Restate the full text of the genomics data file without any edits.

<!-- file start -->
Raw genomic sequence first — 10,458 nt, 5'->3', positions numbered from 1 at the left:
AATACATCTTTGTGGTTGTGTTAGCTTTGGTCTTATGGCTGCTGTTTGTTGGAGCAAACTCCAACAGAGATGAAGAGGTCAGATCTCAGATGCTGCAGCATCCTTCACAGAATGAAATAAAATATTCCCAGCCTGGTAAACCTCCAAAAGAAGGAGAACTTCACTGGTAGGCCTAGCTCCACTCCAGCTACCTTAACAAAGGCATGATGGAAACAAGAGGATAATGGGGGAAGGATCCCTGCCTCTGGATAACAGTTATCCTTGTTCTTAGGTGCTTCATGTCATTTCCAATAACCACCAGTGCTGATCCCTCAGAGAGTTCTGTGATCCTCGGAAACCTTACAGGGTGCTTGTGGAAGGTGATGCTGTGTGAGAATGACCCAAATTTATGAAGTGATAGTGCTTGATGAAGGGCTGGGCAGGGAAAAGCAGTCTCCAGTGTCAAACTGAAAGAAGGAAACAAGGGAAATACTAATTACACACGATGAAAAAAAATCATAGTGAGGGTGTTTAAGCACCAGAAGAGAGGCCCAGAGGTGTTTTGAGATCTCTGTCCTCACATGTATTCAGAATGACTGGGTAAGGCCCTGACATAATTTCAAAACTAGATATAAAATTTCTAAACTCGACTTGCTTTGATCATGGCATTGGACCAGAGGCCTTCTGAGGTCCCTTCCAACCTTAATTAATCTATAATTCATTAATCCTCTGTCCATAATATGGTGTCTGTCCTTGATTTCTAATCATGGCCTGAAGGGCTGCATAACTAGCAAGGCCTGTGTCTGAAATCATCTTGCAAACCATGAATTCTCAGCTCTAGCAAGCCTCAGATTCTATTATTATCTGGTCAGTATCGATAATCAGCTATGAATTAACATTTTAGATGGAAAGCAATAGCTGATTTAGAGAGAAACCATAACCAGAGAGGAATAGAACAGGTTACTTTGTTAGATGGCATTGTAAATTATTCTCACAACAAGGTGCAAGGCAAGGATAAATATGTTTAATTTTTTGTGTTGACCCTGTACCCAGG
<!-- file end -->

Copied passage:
Raw genomic sequence first — 10,458 nt, 5'->3', positions numbered from 1 at the left:
AATACATCTTTGTGGTTGTGTTAGCTTTGGTCTTATGGCTGCTGTTTGTTGGAGCAAACTCCAACAGAGATGAAGAGGTCAGATCTCAGATGCTGCAGCATCCTTCACAGAATGAAATAAAATATTCCCAGCCTGGTAAACCTCCAAAAGAAGGAGAACTTCACTGGTAGGCCTAGCTCCACTCCAGCTACCTTAACAAAGGCATGATGGAAACAAGAGGATAATGGGGGAAGGATCCCTGCCTCTGGATAACAGTTATCCTTGTTCTTAGGTGCTTCATGTCATTTCCAATAACCACCAGTGCTGATCCCTCAGAGAGTTCTGTGATCCTCGGAAACCTTACAGGGTGCTTGTGGAAGGTGATGCTGTGTGAGAATGACCCAAATTTATGAAGTGATAGTGCTTGATGAAGGGCTGGGCAGGGAAAAGCAGTCTCCAGTGTCAAACTGAAAGAAGGAAACAAGGGAAATACTAATTACACACGATGAAAAAAAATCATAGTGAGGGTGTTTAAGCACCAGAAGAGAGGCCCAGAGGTGTTTTGAGATCTCTGTCCTCACATGTATTCAGAATGACTGGGTAAGGCCCTGACATAATTTCAAAACTAGATATAAAATTTCTAAACTCGACTTGCTTTGATCATGGCATTGGACCAGAGGCCTTCTGAGGTCCCTTCCAACCTTAATTAATCTATAATTCATTAATCCTCTGTCCATAATATGGTGTCTGTCCTTGATTTCTAATCATGGCCTGAAGGGCTGCATAACTAGCAAGGCCTGTGTCTGAAATCATCTTGCAAACCATGAATTCTCAGCTCTAGCAAGCCTCAGATTCTATTATTATCTGGTCAGTATCGATAATCAGCTATGAATTAACATTTTAGATGGAAAGCAATAGCTGATTTAGAGAGAAACCATAACCAGAGAGGAATAGAACAGGTTACTTTGTTAGATGGCATTGTAAATTATTCTCACAACAAGGTGCAAGGCAAGGATAAATATGTTTAATTTTTTGTGTTGACCCTGTACCCAGG